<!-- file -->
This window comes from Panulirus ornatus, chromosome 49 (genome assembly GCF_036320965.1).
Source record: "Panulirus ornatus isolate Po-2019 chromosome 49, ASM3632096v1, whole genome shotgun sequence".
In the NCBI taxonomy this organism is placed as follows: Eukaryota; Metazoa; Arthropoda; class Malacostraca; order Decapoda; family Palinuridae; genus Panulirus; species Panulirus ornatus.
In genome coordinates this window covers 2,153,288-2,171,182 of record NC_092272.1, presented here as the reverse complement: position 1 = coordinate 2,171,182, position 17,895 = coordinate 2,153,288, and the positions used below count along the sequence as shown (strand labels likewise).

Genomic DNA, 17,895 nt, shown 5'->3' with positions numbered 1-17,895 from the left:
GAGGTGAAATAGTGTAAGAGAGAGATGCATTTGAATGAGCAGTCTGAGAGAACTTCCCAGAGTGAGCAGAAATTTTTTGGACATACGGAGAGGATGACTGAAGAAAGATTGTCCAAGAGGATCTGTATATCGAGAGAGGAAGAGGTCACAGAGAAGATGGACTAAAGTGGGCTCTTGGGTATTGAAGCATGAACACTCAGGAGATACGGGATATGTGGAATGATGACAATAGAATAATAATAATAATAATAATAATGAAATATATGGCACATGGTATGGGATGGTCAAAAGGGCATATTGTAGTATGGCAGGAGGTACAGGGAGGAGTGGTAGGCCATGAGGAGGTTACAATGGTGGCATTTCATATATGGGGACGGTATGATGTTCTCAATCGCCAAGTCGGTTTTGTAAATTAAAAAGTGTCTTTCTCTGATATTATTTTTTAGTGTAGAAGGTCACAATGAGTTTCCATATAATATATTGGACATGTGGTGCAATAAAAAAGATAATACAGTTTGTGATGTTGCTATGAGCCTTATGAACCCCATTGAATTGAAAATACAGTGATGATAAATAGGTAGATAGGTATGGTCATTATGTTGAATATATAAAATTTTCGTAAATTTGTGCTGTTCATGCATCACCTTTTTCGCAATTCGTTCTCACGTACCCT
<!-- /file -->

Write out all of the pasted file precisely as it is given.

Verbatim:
This window comes from Panulirus ornatus, chromosome 49 (genome assembly GCF_036320965.1).
Source record: "Panulirus ornatus isolate Po-2019 chromosome 49, ASM3632096v1, whole genome shotgun sequence".
In the NCBI taxonomy this organism is placed as follows: Eukaryota; Metazoa; Arthropoda; class Malacostraca; order Decapoda; family Palinuridae; genus Panulirus; species Panulirus ornatus.
In genome coordinates this window covers 2,153,288-2,171,182 of record NC_092272.1, presented here as the reverse complement: position 1 = coordinate 2,171,182, position 17,895 = coordinate 2,153,288, and the positions used below count along the sequence as shown (strand labels likewise).

Genomic DNA, 17,895 nt, shown 5'->3' with positions numbered 1-17,895 from the left:
GAGGTGAAATAGTGTAAGAGAGAGATGCATTTGAATGAGCAGTCTGAGAGAACTTCCCAGAGTGAGCAGAAATTTTTTGGACATACGGAGAGGATGACTGAAGAAAGATTGTCCAAGAGGATCTGTATATCGAGAGAGGAAGAGGTCACAGAGAAGATGGACTAAAGTGGGCTCTTGGGTATTGAAGCATGAACACTCAGGAGATACGGGATATGTGGAATGATGACAATAGAATAATAATAATAATAATAATAATGAAATATATGGCACATGGTATGGGATGGTCAAAAGGGCATATTGTAGTATGGCAGGAGGTACAGGGAGGAGTGGTAGGCCATGAGGAGGTTACAATGGTGGCATTTCATATATGGGGACGGTATGATGTTCTCAATCGCCAAGTCGGTTTTGTAAATTAAAAAGTGTCTTTCTCTGATATTATTTTTTAGTGTAGAAGGTCACAATGAGTTTCCATATAATATATTGGACATGTGGTGCAATAAAAAAGATAATACAGTTTGTGATGTTGCTATGAGCCTTATGAACCCCATTGAATTGAAAATACAGTGATGATAAATAGGTAGATAGGTATGGTCATTATGTTGAATATATAAAATTTTCGTAAATTTGTGCTGTTCATGCATCACCTTTTTCGCAATTCGTTCTCACGTACCCT